No approval necessary

| January 24, 2012

Dr. John M., cardiac electrophysiologist, cyclist, learner and of course physician blogger recently put out 6 reasons why he blogs recently at

Over a year ago, Drs. Mark Pool, Bruce Friedman and I put together an editorial for the Journal of Pathology Informatics entitled “Ten important lessons we have learned as pathology bloggers“.

However, John, Mark, Bruce and I failed to mention one important idea/lesson on why physicians blog, or perhaps more specifically on why physicians should blog and a personal motivator for me. 


No approval is necessary.  

Physicians are some, if not, the most highly regulated and controlled professionals/human beings in our society. Hospitals, practices, insurance companies, state licensing authorities, malpractice insurers, credentialing, JCAHO, FDA, CMS and a host of professional and regulatory organizations, in the case of pathology, CLIA, AABB, CAP, ACS, tumor registries, state reporting agencies, public health agencies, county/state medical societies, all have professional standards, regulations, codes of conduct, standards, good clinical business practices, good housekeeping practices, permits, memberships, inspections, needed credentials (and re-credentials), peer-reviews, etc… (This may be the longest, most gramatically incorrect sentence I have written on this blog in 5 years).  

If you do clinical research add to the list, institutional review boards, human use committees, tissue bank committee, adverse reporting requirements, standard reports due, written reports and of course the fruit of your efforts – a manuscript submission, more peer-reviews, committees and re-reviews.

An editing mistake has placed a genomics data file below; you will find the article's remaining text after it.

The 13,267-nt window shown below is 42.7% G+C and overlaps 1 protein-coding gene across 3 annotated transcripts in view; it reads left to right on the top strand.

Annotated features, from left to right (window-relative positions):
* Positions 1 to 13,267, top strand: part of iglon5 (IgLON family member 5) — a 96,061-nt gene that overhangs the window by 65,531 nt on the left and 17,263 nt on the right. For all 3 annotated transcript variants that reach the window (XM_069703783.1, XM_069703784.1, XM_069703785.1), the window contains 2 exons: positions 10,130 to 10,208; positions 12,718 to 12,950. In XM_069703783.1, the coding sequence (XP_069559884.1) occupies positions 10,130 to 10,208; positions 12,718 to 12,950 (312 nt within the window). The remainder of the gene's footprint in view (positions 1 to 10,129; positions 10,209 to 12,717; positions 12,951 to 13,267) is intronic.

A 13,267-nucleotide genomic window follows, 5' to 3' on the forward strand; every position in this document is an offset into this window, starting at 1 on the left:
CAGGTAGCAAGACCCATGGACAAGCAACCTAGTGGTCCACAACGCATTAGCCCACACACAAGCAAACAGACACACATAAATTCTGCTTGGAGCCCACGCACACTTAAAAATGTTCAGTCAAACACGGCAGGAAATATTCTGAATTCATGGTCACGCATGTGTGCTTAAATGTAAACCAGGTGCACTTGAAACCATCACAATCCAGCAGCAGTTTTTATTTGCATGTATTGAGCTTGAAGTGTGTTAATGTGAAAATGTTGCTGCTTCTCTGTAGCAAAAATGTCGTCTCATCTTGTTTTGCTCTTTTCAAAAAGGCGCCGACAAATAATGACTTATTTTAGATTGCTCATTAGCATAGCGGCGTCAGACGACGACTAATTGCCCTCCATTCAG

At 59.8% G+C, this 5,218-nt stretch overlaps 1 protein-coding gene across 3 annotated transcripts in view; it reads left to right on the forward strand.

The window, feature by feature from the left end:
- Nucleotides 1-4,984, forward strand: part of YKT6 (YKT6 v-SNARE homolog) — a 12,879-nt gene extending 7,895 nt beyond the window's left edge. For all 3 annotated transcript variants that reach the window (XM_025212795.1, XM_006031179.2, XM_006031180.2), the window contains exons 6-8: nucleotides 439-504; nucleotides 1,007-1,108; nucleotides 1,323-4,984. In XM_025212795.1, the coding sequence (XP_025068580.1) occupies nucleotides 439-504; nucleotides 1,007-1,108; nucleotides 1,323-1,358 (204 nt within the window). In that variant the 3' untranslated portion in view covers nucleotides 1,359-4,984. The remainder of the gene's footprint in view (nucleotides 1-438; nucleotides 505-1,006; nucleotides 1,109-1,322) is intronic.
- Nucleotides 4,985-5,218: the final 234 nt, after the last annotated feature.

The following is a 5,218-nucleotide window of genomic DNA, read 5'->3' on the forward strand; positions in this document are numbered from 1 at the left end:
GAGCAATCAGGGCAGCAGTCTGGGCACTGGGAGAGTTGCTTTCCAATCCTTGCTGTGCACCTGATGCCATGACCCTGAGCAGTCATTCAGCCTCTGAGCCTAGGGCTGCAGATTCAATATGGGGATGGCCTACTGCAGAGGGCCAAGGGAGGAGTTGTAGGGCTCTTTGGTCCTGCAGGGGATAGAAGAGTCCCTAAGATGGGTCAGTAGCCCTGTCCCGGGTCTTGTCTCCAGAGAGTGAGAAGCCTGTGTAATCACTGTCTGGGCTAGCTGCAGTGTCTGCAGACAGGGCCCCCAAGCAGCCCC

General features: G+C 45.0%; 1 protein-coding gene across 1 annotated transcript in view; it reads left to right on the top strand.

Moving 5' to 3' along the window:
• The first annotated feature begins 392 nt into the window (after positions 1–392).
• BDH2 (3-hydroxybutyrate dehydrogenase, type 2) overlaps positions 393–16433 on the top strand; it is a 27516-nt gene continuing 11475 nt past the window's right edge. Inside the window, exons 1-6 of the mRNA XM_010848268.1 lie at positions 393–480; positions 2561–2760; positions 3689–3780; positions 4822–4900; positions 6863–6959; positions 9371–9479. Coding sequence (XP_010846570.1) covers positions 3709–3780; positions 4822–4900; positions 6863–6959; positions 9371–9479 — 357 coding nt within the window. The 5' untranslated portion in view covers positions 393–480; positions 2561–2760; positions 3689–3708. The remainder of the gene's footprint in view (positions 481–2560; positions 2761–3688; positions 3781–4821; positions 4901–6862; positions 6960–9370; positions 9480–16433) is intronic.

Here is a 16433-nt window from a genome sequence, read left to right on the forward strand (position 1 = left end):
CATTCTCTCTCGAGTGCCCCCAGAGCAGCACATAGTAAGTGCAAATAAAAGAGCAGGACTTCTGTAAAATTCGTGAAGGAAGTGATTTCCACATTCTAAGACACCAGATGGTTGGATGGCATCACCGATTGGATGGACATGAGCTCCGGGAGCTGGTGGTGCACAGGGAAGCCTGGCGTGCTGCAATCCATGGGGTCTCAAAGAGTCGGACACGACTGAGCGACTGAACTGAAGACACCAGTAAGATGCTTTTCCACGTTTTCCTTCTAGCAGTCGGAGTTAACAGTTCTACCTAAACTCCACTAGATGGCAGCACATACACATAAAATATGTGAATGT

If you write enough, you get invited to speak on what you have written about, expect a program committee, executive committee endorsement and more forms to provide your content to the meeting organizers and disclose any conflicts of interest in your presentation. Attendees of your talk may be required to fill out a questionaire criticizing your presentation, style and format in order to get their necessary CME certificate to submit to their hospital credentialing, state licensing, group/practice/ employer or malpractice carrier.  This in turn affords a physician to keep his/her license, insurance and hospital priveledges only to have to get re-credentialed and obtain more CME.


Of course, this comes with the job.  Insuring the safety of the public, maintaining practice standards, high moral character, lifelong learning, contributing to the collective body of knowledge, etc… is part of what being a professional and physician means. 

I still do some peer-reviewed writing and help with program committees and agree to speak when offered the opportunity and actually enjoy the process but it can’t compare with blogging for the simple fact that no pre-approval is necessary.  

No committees, boards, government agencies, regulatory bodies, etc… No spousal, team, company, policy, group, media or IRB approval.  

Of course this can create other problems, since there is no safety net and some physician bloggers, in particular, have learned this the hard way.  Without objective groups or individuals to review what you write, much like yelling “fire” in a crowded theater is not a useful manner to exercise your right to free speech (particularly if there isn’t a fire) one needs to keep in mind effective blogging for the masses.  To educate, archive, connect, show humaness, display interesting information within your niche and give perspective.

Not sure how to end this but fortunately I have an article review due in a few hours, IT committee meeting to prepare for, credentials packet due, a manuscript that is overdue and disclosure forms to submit for an upcoming meeting so my approval-free time is up…




Category: Pathology News

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